water were not capable of being understood, and was developed in response to


humid conditions, where abundant groundwater was often a nuisance to be
disposed of. Under this common law rule, a land owner has no protection from
the overpumping of his neighbor. This rule was rejected in 1903 by the
California Supreme Court in the case of Katz v. Walkinshaw, the court finding
it inappropriate in an arid region where groundwater is a precious resource.
The court found that groundwater was not an "hitherto unused supply" and
withdrawing too much would affect streams as well as the underground reservoir.
Consequently, the court limited the use by overlying owners to reasonable
beneficial uses on the overlying land, and established the doctrine of correlative
rights, which is analagous to the riparian doctrine which gives everyone bordering
the body of water a proportional share. In the later case of Pasadena v.
Alhambra (1949), "overlying land" was limited to land within the groundwater

In addition to this overlying right, California also recognizes an appropriative
right to pump groundwater for beneficial use on land not overlying the ground-
water basin, or by some person other than the owner of the land on which the
well is located. However, unlike appropriation of surface water, no permit or
other documentation is required to appropriate groundwater. Overlying rights
always have priority over appropriative rights.

The Pasadena decision also put forth the doctrine of mutual prescription.
A prescriptive right, analagous to adverse possession of land ("squatter's rights"),
is gained by use, without permission and for at least 5 years, of water rightfully
belonging to some other person. In other words, by just starting to pump (or
divert) water a user is generating a water right. Because the prescription
doctrine, designed to promote productive use of society's resources, applies only
when the rightful owner fails to act to protect his rights (usually by court
action) against injury by the prescripter, the mutual prescription doctrine only
comes into play when a basin is being overdrafted, and pumping by the prescripter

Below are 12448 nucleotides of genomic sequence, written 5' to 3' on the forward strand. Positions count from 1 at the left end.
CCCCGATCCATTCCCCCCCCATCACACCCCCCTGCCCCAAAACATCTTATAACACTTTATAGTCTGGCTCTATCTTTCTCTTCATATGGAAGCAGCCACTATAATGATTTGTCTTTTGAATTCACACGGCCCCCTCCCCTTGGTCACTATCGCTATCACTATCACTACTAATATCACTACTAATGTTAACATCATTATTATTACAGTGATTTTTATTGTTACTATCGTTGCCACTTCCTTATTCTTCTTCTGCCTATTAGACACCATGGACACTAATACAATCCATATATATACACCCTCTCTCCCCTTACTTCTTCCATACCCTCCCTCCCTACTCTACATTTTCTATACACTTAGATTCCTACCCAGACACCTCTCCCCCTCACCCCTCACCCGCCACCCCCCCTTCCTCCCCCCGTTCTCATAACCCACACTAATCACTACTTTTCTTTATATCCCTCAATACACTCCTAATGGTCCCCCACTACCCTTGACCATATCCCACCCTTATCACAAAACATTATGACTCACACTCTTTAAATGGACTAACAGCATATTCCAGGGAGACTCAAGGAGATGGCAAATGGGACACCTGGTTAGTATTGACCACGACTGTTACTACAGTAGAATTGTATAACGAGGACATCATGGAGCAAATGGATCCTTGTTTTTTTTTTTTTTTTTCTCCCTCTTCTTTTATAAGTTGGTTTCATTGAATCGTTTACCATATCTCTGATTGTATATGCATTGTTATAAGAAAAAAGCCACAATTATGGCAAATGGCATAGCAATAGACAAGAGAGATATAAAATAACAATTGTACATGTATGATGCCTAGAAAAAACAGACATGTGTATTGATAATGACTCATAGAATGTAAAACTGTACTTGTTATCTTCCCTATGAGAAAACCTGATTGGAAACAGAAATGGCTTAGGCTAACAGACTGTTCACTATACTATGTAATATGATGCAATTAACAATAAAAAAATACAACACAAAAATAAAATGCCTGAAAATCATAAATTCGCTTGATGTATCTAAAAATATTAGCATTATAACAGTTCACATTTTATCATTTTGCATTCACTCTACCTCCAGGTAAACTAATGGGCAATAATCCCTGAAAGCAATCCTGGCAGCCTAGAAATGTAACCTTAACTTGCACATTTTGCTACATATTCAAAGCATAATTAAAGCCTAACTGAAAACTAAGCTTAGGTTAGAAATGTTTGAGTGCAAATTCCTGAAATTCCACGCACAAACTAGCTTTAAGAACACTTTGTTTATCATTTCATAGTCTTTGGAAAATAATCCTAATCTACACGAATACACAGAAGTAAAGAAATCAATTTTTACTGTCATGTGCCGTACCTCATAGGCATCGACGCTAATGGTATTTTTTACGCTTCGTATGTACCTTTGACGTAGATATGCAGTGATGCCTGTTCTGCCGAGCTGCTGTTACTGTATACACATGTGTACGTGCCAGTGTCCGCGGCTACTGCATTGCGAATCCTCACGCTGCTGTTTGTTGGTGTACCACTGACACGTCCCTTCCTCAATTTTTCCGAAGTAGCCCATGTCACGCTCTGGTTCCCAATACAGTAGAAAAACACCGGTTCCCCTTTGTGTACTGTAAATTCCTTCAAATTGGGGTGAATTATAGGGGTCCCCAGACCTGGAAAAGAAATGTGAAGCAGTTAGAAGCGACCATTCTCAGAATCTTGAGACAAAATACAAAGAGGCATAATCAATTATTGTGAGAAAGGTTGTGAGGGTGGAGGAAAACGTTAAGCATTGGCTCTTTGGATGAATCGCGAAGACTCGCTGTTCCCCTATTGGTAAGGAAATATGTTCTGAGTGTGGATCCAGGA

is presumed to injure every overlying owner and appropriator. This has produced
a "race to the pumphouse" where legal action is anticipated in an overdrafted
basin, because the more a person pumps, the more he can expect from the
courts since this doctrine divides the available groundwater in accordance with
how much has historically been used rather than by time of appropriation or
some other means.

The doctrine of mutual prescription was severely limited by the Los Angeles
v. San Fernando decision in 1975. The court suggested that the doctrine cannot
be used unless agreed to by all the parties concerned. Prescriptive rights
cannot be obtained against public utilities or other public entities; therefore,
the private pumper is at a disadvantage. The doctrine of mutual prescription
is still alive when dividing the available water among private users. Many
unanswered questions remain, such as the relative aquifer storage rights of two
public agencies using the same aquifer, etc. Presently, a groundwater user
still needs to protect himself against prescriptive rights by either seeking a
declaratory judgment, obtaining an injunction against the wrongful pumping of
the prescripter, or pumping as much as he can during the period of prescription
(a wasteful practice). It is not clear whether an overlying right which has,
never been used can be lost by prescription or not.


Schneider (9) gives three legal alternatives in the face of the inconsistent
and incomplete groundwater law that has evolved in California. The first,


'0 ,

;* ,. **-.

,ii "7X ~


/ j

0, -r

It -


FIG. 7 Water districts in the Tulare Lake Basin. (10)